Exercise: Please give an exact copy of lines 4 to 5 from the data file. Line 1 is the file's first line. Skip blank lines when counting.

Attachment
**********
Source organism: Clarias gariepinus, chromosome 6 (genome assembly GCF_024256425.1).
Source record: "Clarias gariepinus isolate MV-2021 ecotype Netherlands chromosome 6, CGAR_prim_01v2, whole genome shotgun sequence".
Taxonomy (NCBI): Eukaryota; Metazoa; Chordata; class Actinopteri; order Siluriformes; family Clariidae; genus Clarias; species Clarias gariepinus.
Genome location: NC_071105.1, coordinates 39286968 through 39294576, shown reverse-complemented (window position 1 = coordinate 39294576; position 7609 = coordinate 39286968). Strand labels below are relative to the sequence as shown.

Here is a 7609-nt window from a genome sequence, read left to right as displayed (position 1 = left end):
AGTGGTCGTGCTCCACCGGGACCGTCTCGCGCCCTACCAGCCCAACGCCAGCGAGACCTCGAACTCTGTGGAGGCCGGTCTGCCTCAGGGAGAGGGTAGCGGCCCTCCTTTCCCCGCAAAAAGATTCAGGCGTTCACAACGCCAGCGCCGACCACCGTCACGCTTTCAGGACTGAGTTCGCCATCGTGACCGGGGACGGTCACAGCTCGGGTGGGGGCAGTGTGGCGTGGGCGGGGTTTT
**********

Genome location: NC_071105.1, coordinates 39286968 through 39294576, shown reverse-complemented (window position 1 = coordinate 39294576; position 7609 = coordinate 39286968). Strand labels below are relative to the sequence as shown.

Here is a 7609-nt window from a genome sequence, read left to right as displayed (position 1 = left end):